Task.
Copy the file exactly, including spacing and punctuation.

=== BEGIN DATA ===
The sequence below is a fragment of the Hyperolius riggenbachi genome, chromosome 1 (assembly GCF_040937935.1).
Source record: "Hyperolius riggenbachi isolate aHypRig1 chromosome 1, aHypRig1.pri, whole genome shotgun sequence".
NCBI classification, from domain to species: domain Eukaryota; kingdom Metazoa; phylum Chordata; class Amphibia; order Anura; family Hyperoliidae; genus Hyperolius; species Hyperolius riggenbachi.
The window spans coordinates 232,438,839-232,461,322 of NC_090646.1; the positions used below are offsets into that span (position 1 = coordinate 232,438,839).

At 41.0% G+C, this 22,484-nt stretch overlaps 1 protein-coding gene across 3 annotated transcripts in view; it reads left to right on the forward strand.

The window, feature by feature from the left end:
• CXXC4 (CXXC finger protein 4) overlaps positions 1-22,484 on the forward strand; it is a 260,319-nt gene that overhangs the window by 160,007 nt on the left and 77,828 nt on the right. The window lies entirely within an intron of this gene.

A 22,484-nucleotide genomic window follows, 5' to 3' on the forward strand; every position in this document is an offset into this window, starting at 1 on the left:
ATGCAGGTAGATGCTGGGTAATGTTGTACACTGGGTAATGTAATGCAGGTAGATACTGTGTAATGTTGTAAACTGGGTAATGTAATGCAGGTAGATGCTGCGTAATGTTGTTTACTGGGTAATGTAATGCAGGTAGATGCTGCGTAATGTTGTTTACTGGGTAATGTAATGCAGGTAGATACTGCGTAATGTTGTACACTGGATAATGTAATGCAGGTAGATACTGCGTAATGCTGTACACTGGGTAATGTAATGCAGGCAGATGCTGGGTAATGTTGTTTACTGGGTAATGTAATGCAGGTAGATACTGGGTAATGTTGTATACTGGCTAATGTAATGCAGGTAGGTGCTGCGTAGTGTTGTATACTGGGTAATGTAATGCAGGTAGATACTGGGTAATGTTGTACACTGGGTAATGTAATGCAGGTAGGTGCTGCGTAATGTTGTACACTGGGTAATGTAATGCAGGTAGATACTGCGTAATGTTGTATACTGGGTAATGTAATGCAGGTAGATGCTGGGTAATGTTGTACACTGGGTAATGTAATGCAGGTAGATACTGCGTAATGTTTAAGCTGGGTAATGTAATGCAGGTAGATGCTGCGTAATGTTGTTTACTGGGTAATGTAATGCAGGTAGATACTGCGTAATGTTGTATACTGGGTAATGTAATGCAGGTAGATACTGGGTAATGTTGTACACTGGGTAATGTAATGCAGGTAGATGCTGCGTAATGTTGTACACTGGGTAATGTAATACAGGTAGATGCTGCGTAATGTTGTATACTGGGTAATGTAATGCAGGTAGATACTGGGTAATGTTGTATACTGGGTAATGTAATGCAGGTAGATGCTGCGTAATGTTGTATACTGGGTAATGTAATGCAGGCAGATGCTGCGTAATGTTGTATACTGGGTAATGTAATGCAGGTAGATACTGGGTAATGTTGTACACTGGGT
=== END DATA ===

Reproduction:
The sequence below is a fragment of the Hyperolius riggenbachi genome, chromosome 1 (assembly GCF_040937935.1).
Source record: "Hyperolius riggenbachi isolate aHypRig1 chromosome 1, aHypRig1.pri, whole genome shotgun sequence".
NCBI classification, from domain to species: domain Eukaryota; kingdom Metazoa; phylum Chordata; class Amphibia; order Anura; family Hyperoliidae; genus Hyperolius; species Hyperolius riggenbachi.
The window spans coordinates 232,438,839-232,461,322 of NC_090646.1; the positions used below are offsets into that span (position 1 = coordinate 232,438,839).

At 41.0% G+C, this 22,484-nt stretch overlaps 1 protein-coding gene across 3 annotated transcripts in view; it reads left to right on the forward strand.

The window, feature by feature from the left end:
• CXXC4 (CXXC finger protein 4) overlaps positions 1-22,484 on the forward strand; it is a 260,319-nt gene that overhangs the window by 160,007 nt on the left and 77,828 nt on the right. The window lies entirely within an intron of this gene.

A 22,484-nucleotide genomic window follows, 5' to 3' on the forward strand; every position in this document is an offset into this window, starting at 1 on the left:
ATGCAGGTAGATGCTGGGTAATGTTGTACACTGGGTAATGTAATGCAGGTAGATACTGTGTAATGTTGTAAACTGGGTAATGTAATGCAGGTAGATGCTGCGTAATGTTGTTTACTGGGTAATGTAATGCAGGTAGATGCTGCGTAATGTTGTTTACTGGGTAATGTAATGCAGGTAGATACTGCGTAATGTTGTACACTGGATAATGTAATGCAGGTAGATACTGCGTAATGCTGTACACTGGGTAATGTAATGCAGGCAGATGCTGGGTAATGTTGTTTACTGGGTAATGTAATGCAGGTAGATACTGGGTAATGTTGTATACTGGCTAATGTAATGCAGGTAGGTGCTGCGTAGTGTTGTATACTGGGTAATGTAATGCAGGTAGATACTGGGTAATGTTGTACACTGGGTAATGTAATGCAGGTAGGTGCTGCGTAATGTTGTACACTGGGTAATGTAATGCAGGTAGATACTGCGTAATGTTGTATACTGGGTAATGTAATGCAGGTAGATGCTGGGTAATGTTGTACACTGGGTAATGTAATGCAGGTAGATACTGCGTAATGTTTAAGCTGGGTAATGTAATGCAGGTAGATGCTGCGTAATGTTGTTTACTGGGTAATGTAATGCAGGTAGATACTGCGTAATGTTGTATACTGGGTAATGTAATGCAGGTAGATACTGGGTAATGTTGTACACTGGGTAATGTAATGCAGGTAGATGCTGCGTAATGTTGTACACTGGGTAATGTAATACAGGTAGATGCTGCGTAATGTTGTATACTGGGTAATGTAATGCAGGTAGATACTGGGTAATGTTGTATACTGGGTAATGTAATGCAGGTAGATGCTGCGTAATGTTGTATACTGGGTAATGTAATGCAGGCAGATGCTGCGTAATGTTGTATACTGGGTAATGTAATGCAGGTAGATACTGGGTAATGTTGTACACTGGGT